1. the particulars of the Bidder;
  2. the number of shares sought to be acquired;
  3. the effect of the takeover bid on the company’s operations and its employees; and
  4. The directors’ opinions and recommendations on the takeover bid.

The impact of this amendment is that the directors of the Target are required to provide an opinion and recommendations to shareholders particularly on the impact of the takeover to the Target’s operations. It is notable that this obligation is in conjunction with their fiduciary duties to the shareholders, in which they must observe the utmost good faith towards the company in any transaction entered with it or on its behalf.

Dissenting and Aggrieved Shareholders (Rule 448 (8))

Prior to the amendment of the Rules, ISA provided guidelines with respect to dealing with dissenting and aggrieved shareholders.

Under ISA, a Bidder is required to send the prescribed notice to the Target, the Commission and all dissenting and aggrieved shareholders (Section 146 ISA). This prescribed notice is required to inform all parties that: (i) the takeover bid has been accepted; (ii) the Bidder is bound to take up and pay for (or has been taken up and paid for) the shares of shareholders who have accepted the takeover bid; and (iii) dissenting shareholders can oppose the takeover bid and the process for such dissent.

Upon receipt of the prescribed notice, dissenting and aggrieved shareholders may elect to:

  1. accept the takeover bid by transferring their shares to the Bidder and receive payment for their shares; or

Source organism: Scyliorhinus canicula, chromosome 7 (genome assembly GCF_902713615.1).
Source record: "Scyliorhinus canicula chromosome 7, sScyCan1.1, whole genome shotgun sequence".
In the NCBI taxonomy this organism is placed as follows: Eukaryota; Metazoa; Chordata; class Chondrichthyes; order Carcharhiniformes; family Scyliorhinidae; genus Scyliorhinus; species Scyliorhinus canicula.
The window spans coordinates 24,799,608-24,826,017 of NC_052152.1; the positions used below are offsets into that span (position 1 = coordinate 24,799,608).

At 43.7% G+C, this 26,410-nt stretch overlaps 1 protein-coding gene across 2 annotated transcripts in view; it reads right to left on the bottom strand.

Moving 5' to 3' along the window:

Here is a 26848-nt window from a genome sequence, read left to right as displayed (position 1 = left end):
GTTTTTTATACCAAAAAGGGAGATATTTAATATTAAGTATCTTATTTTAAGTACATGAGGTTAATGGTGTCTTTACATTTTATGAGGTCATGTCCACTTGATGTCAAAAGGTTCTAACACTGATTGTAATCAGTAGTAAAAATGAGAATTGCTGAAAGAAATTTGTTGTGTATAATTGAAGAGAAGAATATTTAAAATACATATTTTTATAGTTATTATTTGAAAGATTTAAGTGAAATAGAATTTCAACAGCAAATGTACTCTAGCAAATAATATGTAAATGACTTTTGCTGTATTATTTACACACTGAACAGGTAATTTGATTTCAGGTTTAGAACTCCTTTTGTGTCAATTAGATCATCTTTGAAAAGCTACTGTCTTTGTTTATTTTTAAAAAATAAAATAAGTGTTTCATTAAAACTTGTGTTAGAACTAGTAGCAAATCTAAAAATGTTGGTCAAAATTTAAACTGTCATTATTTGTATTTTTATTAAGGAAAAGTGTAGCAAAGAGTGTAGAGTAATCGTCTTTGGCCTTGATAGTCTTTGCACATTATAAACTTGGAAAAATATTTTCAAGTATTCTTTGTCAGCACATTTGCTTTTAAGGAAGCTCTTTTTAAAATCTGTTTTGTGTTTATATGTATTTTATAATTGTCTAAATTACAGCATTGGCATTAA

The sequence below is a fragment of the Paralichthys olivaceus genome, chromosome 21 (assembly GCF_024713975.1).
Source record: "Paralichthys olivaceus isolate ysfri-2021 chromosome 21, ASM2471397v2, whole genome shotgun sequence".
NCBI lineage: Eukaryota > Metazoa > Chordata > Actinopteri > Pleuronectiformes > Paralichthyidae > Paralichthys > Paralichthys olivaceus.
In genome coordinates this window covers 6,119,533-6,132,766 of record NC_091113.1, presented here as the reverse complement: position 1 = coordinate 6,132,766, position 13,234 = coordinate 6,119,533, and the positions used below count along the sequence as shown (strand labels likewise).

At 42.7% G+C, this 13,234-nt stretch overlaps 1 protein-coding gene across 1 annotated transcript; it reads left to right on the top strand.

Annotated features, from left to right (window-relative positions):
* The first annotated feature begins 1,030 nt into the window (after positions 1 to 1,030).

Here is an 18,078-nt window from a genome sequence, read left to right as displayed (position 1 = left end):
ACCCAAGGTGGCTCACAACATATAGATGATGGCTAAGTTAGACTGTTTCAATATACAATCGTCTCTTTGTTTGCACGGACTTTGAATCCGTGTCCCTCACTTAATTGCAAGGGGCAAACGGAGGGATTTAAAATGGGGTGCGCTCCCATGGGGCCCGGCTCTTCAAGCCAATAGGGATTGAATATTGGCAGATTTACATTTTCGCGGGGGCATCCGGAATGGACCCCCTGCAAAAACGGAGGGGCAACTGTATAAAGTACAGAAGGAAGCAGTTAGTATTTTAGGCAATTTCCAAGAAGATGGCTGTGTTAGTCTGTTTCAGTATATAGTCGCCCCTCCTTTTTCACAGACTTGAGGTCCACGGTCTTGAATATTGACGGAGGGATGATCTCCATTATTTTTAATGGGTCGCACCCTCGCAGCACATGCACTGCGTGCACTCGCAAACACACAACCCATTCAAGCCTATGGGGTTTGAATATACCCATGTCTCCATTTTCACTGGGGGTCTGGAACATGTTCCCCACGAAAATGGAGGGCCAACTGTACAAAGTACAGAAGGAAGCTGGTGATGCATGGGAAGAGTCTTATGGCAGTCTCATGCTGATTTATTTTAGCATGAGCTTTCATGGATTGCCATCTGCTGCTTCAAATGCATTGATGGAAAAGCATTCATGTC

2. apply to court to fix the fair value of their shares.

While ISA created an oversight for SEC with respect to these provisions, the Rules remained silent. This means that although the Commission was able to intervene where dissenting and aggrieved shareholders opposed a takeover bid (as provided for under ISA), the Rules were not harmonized.
 
It is this lacuna that the revised Rules seek to cure by requesting that dissenting and aggrieved shareholders lodge a complaint with SEC by: (i) informing SEC of the treatment of their shares; (ii) obtaining and submitting a court order to SEC for the determination of the fair value of their shares; and (iii) submitting documentary evidence of payment to SEC.

These revisions are timely and reaffirm the prevailing statutory beneficial governance with respect to the treatment of the shares of dissenting shareholders and complaints of aggrieved shareholders. Whilst this amendment is a step in the right direction, from a practical perspective and in consideration of the time constraints applicants and litigants encounter in obtaining court judgements, it is worth considering that SEC be given a more dominant role in determining the fair value for shares with the court being a last resort.

Contents of bid (Rule 446 (1) (g))

This new Rule was created to expand the contents of a takeover bid, which will now include an expert report, opinion or statement, so far the expert has consented (in writing) to the inclusion. Additionally, the Bidder must forward a copy of the expert report, opinion or statement and the expert’s written consent to the Commission.

 
This revision seeks to clearly align the Rules with the provisions under section 141 ISA. This is a welcom development to the extent that, prior to the revision, there seemed to be potential for confusion as to who should bear the onus of forwarding a copy of the expert’s opinion to SEC, as the Rules were silent in this regard.

CONCLUSION 

It is important to note that the general process for takeovers has not been changed by the amended SEC Rules. These revisions have been provided to improve on the perceived lacunas within the existing laws.

The amended provisions with respect to dissenting and aggrieved shareholders (Rule 448 (8) SEC Rules 2013) and the regulatory framework for the mandatory takeover process (Section 131 and 132 ISA) demonstrate that SEC has paid attention to issues surrounding the protection of minority shareholders.